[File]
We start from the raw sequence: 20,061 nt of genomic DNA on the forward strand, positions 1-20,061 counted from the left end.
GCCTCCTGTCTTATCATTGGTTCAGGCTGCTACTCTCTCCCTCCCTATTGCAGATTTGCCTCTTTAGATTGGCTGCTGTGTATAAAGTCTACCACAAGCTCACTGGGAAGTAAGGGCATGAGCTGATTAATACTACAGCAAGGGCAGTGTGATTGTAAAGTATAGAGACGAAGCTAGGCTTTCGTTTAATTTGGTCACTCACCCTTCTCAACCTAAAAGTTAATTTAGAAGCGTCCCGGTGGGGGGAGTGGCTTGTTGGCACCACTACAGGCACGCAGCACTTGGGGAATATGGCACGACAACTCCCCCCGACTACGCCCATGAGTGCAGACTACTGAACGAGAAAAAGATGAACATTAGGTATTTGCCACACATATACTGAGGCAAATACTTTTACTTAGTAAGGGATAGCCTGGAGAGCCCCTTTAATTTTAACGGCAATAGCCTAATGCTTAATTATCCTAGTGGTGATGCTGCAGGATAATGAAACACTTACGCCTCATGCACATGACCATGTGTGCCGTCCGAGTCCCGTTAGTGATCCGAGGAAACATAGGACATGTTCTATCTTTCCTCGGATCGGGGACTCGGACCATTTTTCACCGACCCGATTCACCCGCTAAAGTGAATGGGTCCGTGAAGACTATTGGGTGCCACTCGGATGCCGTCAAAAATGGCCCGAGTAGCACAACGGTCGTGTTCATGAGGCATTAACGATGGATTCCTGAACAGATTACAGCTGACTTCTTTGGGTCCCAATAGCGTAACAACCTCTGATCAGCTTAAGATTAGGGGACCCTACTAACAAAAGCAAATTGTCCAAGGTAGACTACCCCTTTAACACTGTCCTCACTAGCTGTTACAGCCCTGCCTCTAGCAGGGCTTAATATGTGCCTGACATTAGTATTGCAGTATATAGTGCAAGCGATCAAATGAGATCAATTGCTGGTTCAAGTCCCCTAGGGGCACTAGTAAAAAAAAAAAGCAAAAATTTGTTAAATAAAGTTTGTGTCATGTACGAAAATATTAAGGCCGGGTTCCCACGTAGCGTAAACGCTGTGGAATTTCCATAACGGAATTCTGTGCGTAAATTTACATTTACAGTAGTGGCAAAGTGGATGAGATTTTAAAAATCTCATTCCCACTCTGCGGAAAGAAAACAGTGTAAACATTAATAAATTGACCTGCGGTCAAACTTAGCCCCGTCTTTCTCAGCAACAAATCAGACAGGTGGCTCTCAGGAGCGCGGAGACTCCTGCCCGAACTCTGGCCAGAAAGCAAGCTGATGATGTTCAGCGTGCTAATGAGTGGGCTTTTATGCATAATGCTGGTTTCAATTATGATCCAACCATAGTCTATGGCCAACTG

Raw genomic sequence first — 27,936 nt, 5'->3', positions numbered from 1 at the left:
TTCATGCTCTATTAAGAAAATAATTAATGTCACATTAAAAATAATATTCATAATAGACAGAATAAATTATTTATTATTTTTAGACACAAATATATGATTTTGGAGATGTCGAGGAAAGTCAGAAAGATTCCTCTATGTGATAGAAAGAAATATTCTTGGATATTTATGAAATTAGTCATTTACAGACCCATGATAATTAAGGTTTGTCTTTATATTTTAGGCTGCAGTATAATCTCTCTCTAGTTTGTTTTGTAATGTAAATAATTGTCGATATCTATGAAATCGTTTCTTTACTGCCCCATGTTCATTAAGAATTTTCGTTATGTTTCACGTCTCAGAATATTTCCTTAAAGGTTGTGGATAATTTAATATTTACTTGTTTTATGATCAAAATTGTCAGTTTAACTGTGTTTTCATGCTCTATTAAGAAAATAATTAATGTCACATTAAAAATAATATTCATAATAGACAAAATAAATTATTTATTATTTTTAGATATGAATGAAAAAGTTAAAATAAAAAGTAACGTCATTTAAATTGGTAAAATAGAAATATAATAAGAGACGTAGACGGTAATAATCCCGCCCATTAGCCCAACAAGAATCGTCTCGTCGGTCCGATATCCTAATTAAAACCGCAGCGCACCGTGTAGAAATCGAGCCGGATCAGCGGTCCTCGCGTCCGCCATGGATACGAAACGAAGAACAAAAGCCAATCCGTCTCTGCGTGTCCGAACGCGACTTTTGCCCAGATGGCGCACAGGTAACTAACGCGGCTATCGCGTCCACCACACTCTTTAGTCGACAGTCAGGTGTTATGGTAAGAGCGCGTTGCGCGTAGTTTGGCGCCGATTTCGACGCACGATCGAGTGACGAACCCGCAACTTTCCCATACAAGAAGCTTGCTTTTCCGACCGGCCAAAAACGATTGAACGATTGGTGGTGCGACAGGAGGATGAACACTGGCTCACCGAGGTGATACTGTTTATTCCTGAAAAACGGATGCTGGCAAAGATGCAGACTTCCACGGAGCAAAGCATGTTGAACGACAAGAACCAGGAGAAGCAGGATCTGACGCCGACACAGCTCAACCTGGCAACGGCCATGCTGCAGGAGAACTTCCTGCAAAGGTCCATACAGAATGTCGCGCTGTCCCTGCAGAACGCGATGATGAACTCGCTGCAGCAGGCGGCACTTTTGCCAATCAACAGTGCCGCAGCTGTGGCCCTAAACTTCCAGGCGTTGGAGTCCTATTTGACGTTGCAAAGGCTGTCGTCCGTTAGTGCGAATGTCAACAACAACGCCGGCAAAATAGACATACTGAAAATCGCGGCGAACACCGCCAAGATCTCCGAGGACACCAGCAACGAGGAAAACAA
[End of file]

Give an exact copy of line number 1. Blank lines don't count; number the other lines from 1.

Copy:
We start from the raw sequence: 20,061 nt of genomic DNA on the forward strand, positions 1-20,061 counted from the left end.